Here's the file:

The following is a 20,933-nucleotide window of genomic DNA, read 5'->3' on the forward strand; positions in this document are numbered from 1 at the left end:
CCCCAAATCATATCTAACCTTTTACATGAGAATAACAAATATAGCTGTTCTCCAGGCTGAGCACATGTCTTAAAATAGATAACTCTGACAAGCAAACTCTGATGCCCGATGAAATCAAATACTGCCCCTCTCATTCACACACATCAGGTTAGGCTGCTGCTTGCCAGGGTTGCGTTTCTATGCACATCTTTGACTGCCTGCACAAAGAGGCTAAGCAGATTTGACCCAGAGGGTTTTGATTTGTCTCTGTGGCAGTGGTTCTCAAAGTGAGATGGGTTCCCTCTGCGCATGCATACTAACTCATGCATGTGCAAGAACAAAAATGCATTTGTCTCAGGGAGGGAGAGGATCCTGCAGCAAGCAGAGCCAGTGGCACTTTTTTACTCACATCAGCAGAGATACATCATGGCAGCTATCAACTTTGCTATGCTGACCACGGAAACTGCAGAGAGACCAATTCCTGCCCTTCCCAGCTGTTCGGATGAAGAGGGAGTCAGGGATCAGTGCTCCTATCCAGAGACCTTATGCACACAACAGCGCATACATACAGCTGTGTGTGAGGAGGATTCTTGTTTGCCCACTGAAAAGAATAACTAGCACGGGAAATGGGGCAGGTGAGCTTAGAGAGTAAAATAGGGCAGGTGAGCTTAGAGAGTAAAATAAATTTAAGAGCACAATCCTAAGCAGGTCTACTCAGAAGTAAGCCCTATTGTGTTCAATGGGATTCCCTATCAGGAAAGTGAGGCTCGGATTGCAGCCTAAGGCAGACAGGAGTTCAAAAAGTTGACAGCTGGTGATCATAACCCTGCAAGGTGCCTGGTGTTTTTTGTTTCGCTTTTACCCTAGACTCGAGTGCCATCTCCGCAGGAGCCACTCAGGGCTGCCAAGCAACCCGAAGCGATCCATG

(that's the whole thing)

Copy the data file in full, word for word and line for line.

The following is a 20,933-nucleotide window of genomic DNA, read 5'->3' on the forward strand; positions in this document are numbered from 1 at the left end:
CCCCAAATCATATCTAACCTTTTACATGAGAATAACAAATATAGCTGTTCTCCAGGCTGAGCACATGTCTTAAAATAGATAACTCTGACAAGCAAACTCTGATGCCCGATGAAATCAAATACTGCCCCTCTCATTCACACACATCAGGTTAGGCTGCTGCTTGCCAGGGTTGCGTTTCTATGCACATCTTTGACTGCCTGCACAAAGAGGCTAAGCAGATTTGACCCAGAGGGTTTTGATTTGTCTCTGTGGCAGTGGTTCTCAAAGTGAGATGGGTTCCCTCTGCGCATGCATACTAACTCATGCATGTGCAAGAACAAAAATGCATTTGTCTCAGGGAGGGAGAGGATCCTGCAGCAAGCAGAGCCAGTGGCACTTTTTTACTCACATCAGCAGAGATACATCATGGCAGCTATCAACTTTGCTATGCTGACCACGGAAACTGCAGAGAGACCAATTCCTGCCCTTCCCAGCTGTTCGGATGAAGAGGGAGTCAGGGATCAGTGCTCCTATCCAGAGACCTTATGCACACAACAGCGCATACATACAGCTGTGTGTGAGGAGGATTCTTGTTTGCCCACTGAAAAGAATAACTAGCACGGGAAATGGGGCAGGTGAGCTTAGAGAGTAAAATAGGGCAGGTGAGCTTAGAGAGTAAAATAAATTTAAGAGCACAATCCTAAGCAGGTCTACTCAGAAGTAAGCCCTATTGTGTTCAATGGGATTCCCTATCAGGAAAGTGAGGCTCGGATTGCAGCCTAAGGCAGACAGGAGTTCAAAAAGTTGACAGCTGGTGATCATAACCCTGCAAGGTGCCTGGTGTTTTTTGTTTCGCTTTTACCCTAGACTCGAGTGCCATCTCCGCAGGAGCCACTCAGGGCTGCCAAGCAACCCGAAGCGATCCATG